Disaster Housing Recovery Update, Tuesday, September 18, 2018

These pictures show the extent of the flooding from Hurricane Florence in many communities, and the likely damage that will result. Although the rain and wind have mostly stopped, rivers and tributaries continue to rise and may not crest until tomorrow or Thursday. This map shows the communities still at high risk of new flooding. Meanwhile, an analysis from the Washington Post estimates only about 10% of homes in the counties impacted by Hurricane Florence have flood insurance. Although the federal government requires residents of certain areas to have such insurance, many are unable to afford it or think it is unnecessary. Flood insurance can cover up to $250,000 in damages, whereas FEMA assistance maxes out at $33,000. Low income families are least likely to be able to afford flood insurance or recovery and rebuilding costs.

North Carolina


Ten additional counties have been designated for Individual Assistance (IA) and Public Assistance (PA Categories A and B): Bladen, Columbus, Cumberland, Duplin, Harnett, Lenoir, Jones, Robeson, Sampson, and Wayne. More counties may be designated as assessments continue. FEMA explanations of IA and PA programs are at: HQ-18-127-FactSheet.

State Government

The North Carolina Department of Public Safety reports over 200,000 power outages across the state. Residents can call 211 for information on shelters, food assistance, and storm recovery help.

Small Business Administration

The 18 counties included in the disaster declaration are eligible for both Physical and Economic Injury Disaster Loans from SBA. Residents of an additional 13 counties (Chatham, Greene, Hoke, Hyde, Johnston, Lee, Martin, Moore, Pitt, Scotland, Wake, Washington, and Wilson) are eligible for Economic Injury Loans only. Physical Injury loans are for repairing damaged or destroyed property (real estate, equipment, inventory, etc.), and Economic Injury loans are to help meet working capital needs caused by the disaster.

SBA has opened a Business Recovery Center in Greenville, North Carolina. SBA representatives at the center can help provide information about disaster loans or complete applications.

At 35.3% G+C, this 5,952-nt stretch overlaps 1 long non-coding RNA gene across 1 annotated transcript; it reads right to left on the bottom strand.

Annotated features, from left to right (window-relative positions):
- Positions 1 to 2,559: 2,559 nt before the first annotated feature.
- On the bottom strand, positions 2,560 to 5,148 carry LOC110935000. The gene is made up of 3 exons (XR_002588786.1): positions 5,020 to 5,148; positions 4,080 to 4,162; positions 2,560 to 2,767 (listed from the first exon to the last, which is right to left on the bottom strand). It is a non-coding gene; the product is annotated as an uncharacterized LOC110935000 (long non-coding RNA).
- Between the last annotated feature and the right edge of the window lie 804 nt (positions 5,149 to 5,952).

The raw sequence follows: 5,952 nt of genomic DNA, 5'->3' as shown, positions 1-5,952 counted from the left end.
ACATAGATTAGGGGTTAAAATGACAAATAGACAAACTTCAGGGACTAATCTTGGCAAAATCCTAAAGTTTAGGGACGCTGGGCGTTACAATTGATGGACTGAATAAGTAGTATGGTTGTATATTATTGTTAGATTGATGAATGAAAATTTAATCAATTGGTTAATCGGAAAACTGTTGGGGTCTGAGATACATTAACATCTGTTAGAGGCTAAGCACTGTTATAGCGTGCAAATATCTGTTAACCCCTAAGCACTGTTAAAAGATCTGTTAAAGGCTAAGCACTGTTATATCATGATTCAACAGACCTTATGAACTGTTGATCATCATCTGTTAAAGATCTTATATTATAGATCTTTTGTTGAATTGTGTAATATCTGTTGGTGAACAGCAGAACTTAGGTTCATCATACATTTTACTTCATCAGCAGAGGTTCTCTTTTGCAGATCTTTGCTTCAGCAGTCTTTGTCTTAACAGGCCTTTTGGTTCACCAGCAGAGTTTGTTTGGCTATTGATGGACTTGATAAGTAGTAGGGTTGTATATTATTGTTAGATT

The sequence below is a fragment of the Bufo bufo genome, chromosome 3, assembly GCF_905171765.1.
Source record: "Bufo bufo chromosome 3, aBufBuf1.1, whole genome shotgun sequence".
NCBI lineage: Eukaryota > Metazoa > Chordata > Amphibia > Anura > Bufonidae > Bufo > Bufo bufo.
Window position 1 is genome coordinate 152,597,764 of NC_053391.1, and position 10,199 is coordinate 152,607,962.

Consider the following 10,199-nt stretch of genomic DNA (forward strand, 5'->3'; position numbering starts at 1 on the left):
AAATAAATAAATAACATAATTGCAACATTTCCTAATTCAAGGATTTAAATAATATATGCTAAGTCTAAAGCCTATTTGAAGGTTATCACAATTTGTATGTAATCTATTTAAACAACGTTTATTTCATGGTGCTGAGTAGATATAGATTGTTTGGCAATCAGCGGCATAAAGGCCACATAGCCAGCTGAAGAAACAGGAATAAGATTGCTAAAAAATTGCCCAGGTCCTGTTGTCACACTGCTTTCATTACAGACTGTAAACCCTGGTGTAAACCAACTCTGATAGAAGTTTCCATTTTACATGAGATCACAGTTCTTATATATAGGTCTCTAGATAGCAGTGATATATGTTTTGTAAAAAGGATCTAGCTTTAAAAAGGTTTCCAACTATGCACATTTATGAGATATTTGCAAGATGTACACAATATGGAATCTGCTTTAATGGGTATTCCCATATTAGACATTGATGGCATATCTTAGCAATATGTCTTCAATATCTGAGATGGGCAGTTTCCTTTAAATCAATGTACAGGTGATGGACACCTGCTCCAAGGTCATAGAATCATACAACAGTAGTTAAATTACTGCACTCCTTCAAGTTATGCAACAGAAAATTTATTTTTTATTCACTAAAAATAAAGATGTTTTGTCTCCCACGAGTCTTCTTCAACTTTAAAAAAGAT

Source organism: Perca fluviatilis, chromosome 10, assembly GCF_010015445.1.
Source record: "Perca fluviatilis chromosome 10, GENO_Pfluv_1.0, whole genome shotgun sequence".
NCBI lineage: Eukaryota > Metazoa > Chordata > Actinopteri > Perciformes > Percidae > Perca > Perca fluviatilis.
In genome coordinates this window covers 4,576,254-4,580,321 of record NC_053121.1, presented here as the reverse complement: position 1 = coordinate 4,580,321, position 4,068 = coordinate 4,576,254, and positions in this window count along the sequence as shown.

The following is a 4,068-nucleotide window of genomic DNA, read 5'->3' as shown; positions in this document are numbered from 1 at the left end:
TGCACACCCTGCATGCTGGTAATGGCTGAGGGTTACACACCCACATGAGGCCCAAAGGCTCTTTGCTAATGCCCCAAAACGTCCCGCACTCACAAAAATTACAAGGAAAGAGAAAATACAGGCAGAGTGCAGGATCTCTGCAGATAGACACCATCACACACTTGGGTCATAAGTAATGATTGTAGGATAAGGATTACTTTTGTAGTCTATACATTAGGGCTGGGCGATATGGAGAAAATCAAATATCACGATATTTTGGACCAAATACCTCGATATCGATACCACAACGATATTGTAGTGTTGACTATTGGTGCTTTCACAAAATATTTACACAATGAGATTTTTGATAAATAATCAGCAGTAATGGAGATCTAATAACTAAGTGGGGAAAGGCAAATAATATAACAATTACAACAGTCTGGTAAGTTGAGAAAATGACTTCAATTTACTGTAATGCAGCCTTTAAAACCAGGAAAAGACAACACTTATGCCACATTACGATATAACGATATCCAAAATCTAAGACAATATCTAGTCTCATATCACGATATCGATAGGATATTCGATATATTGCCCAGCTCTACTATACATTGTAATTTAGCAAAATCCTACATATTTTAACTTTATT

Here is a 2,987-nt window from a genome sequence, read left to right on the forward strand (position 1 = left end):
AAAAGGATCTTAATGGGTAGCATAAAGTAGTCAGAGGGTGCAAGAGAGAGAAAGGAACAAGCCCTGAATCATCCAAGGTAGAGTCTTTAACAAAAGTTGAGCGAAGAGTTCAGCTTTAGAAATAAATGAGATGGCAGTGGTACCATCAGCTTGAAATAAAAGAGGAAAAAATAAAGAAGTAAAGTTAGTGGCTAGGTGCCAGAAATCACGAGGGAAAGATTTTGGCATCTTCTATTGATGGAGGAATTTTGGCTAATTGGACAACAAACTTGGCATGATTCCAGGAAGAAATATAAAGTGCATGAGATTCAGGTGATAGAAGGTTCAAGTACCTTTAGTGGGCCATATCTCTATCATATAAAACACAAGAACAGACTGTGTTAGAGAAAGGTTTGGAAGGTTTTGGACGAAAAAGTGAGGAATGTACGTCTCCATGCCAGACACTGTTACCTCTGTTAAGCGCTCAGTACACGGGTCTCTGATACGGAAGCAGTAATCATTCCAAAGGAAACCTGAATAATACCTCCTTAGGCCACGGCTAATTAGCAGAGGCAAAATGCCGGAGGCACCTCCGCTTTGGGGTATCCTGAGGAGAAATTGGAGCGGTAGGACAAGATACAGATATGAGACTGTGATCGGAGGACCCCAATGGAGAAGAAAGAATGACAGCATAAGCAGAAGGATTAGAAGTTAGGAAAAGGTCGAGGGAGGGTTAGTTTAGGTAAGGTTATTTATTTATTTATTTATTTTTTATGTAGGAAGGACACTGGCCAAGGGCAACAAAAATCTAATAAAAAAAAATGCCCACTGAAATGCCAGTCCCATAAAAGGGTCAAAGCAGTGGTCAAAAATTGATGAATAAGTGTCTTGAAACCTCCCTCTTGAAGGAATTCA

Local Perspectives

Flooding in North Carolina has also limited potential emergency shelter options for people experiencing homelessness prior to the Hurricane Florence, and homeless shelters are becoming more crowded as a result. Some of that influx is from farmworkers in the area, many of whom are undocumented. Because the media and government issued very few evacuation and other disaster warnings in Spanish, many Spanish-speaking farmworkers were unprepared for the storm. The North Carolina Farmworker Health Program reports at least 150,000 farmworkers at risk of displacement.

Residents of the Trent Court public housing development in New Bern, NC had their homes badly damaged by Hurricane Florence, with some of the 218 units being flooded with eight feet of water. Prior to the storm, the city had approved a plan to tear down the development, which already had several safety issues, relocate its residents and rebuild only 80 affordable homes in its place.

South Carolina

Small Business Administration

Residents in Dillon, Horry, and Marlboro counties are eligible for Economic Injury Loans through SBA.


Federal Housing Administration (FHA)

The Federal Housing Administration issued a reminder of its guidance for originating and/or servicing FHA-insured mortgages in presidentially-declared major disaster areas. This guidance includes a 90-day foreclosure moratorium.

Fannie Mae

Fannie Mae has issued guidance for presidentially-declared major disaster areas impacted by Hurricane Florence. Under this guidance, homeowners are eligible to stop making mortgage payments for up to 12 months, servicers can suspend or reduce a homeowner’s mortgage payments for up to 90 days, and foreclosure and other legal proceedings must be suspended.